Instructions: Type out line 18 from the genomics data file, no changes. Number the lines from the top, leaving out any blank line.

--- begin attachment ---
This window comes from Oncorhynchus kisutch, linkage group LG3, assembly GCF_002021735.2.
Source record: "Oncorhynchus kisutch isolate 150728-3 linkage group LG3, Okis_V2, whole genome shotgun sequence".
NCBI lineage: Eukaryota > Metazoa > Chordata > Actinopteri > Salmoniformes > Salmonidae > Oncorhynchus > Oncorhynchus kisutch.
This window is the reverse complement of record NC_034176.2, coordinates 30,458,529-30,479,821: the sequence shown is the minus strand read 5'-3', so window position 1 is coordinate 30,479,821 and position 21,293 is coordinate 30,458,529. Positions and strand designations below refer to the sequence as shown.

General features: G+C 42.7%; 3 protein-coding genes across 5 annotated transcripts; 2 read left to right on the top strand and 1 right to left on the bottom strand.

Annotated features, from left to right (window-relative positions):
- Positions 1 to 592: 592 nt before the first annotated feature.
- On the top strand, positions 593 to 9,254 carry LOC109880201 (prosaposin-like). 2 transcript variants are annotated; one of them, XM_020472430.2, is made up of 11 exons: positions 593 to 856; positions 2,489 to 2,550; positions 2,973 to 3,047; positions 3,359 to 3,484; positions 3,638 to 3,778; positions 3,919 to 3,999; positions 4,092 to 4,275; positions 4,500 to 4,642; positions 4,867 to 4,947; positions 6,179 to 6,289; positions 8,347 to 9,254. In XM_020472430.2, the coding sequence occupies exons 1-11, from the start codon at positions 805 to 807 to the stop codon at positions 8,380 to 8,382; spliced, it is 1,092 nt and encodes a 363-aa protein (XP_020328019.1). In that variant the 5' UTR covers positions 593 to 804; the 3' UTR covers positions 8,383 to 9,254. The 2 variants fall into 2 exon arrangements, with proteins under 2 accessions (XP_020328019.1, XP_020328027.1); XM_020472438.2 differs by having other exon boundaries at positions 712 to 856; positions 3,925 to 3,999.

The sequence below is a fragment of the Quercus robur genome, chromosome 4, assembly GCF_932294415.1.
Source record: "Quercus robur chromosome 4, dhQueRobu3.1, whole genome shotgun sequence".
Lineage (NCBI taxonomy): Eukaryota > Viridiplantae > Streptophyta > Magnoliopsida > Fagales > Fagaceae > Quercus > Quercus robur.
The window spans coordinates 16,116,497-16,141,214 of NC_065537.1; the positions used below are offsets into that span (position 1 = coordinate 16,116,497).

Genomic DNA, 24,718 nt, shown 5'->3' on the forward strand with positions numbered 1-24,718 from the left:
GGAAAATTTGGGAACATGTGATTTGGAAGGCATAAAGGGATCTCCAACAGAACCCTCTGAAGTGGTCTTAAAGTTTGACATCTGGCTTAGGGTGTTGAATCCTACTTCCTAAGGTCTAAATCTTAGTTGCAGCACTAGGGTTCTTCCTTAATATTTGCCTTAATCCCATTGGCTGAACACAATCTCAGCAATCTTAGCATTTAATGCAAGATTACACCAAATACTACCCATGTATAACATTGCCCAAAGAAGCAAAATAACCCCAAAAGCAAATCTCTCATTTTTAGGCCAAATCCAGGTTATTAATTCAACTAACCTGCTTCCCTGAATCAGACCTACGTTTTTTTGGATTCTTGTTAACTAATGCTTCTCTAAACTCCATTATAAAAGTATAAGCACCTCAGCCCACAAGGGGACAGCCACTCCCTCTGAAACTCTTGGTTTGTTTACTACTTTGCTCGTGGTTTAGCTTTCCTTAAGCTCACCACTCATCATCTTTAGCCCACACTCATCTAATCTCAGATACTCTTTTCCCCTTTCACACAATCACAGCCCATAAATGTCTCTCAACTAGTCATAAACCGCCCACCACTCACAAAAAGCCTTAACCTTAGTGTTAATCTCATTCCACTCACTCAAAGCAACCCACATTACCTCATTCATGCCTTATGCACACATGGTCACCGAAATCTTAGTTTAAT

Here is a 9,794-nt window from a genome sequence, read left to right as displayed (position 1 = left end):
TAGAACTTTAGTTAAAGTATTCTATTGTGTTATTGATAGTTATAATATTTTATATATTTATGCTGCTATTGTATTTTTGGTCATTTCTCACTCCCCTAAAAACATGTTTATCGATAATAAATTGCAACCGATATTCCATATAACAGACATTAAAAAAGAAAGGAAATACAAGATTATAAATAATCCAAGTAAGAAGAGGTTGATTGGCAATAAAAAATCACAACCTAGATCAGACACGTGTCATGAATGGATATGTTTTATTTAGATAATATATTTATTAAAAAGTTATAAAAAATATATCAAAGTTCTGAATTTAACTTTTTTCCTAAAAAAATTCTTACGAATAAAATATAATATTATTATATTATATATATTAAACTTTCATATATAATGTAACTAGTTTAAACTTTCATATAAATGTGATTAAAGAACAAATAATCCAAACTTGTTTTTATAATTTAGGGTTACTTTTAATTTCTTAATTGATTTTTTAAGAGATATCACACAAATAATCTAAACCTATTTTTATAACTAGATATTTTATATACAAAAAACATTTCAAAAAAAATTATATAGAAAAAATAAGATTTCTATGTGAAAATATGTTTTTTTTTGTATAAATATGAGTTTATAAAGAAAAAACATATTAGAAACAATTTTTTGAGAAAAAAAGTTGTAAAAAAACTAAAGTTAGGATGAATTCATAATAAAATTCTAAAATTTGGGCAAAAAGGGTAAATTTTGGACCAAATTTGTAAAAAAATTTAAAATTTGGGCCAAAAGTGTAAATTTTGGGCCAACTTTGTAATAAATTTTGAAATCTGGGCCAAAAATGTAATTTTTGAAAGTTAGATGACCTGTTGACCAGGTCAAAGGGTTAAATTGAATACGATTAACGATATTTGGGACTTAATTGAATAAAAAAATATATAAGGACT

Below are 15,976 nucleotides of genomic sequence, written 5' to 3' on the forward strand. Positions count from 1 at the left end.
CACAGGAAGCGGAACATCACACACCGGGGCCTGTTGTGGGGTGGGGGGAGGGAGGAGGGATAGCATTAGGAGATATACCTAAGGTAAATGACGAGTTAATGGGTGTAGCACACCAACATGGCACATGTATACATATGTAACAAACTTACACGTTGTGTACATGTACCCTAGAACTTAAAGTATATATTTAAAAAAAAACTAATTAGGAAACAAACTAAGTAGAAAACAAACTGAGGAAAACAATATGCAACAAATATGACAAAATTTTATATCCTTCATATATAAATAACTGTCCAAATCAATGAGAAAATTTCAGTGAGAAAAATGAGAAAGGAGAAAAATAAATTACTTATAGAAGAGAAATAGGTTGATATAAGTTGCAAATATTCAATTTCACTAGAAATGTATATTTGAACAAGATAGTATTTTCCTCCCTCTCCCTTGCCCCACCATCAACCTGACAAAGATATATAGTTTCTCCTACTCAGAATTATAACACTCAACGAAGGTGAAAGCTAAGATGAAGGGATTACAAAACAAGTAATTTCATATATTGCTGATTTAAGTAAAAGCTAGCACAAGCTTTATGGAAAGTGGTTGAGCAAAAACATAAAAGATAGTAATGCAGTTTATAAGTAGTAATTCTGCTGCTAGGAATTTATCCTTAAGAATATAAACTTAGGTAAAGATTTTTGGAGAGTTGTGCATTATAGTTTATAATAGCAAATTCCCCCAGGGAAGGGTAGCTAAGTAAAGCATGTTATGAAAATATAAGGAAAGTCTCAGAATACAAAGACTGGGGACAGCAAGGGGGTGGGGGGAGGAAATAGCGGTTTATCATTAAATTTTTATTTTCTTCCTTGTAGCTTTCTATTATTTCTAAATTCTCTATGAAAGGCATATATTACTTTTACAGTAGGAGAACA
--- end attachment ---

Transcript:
CACAGGAAGCGGAACATCACACACCGGGGCCTGTTGTGGGGTGGGGGGAGGGAGGAGGGATAGCATTAGGAGATATACCTAAGGTAAATGACGAGTTAATGGGTGTAGCACACCAACATGGCACATGTATACATATGTAACAAACTTACACGTTGTGTACATGTACCCTAGAACTTAAAGTATATATTTAAAAAAAAACTAATTAGGAAACAAACTAAGTAGAAAACAAACTGAGGAAAACAATATGCAACAAATATGACAAAATTTTATATCCTTCATATATAAATAACTGTCCAAATCAATGAGAAAATTTCAGTGAGAAAAATGAGAAAGGAGAAAAATAAATTACTTATAGAAGAGAAATAGGTTGATATAAGTTGCAAATATTCAATTTCACTAGAAATGTATATTTGAACAAGATAGTATTTTCCTCCCTCTCCCTTGCCCCACCATCAACCTGACAAAGATATATAGTTTCTCCTACTCAGAATTATAACACTCAACGAAGGTGAAAGCTAAGATGAAGGGATTACAAAACAAGTAATTTCATATATTGCTGATTTAAGTAAAAGCTAGCACAAGCTTTATGGAAAGTGGTTGAGCAAAAACATAAAAGATAGTAATGCAGTTTATAAGTAGTAATTCTGCTGCTAGGAATTTATCCTTAAGAATATAAACTTAGGTAAAGATTTTTGGAGAGTTGTGCATTATAGTTTATAATAGCAAATTCCCCCAGGGAAGGGTAGCTAAGTAAAGCATGTTATGAAAATATAAGGAAAGTCTCAGAATACAAAGACTGGGGACAGCAAGGGGGTGGGGGGAGGAAATAGCGGTTTATCATTAAATTTTTATTTTCTTCCTTGTAGCTTTCTATTATTTCTAAATTCTCTATGAAAGGCATATATTACTTTTACAGTAGGAGAACA